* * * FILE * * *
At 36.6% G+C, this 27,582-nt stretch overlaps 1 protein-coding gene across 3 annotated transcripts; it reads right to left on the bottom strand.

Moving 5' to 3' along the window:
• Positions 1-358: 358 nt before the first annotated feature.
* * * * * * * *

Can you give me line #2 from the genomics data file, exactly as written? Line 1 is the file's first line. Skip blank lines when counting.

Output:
Moving 5' to 3' along the window: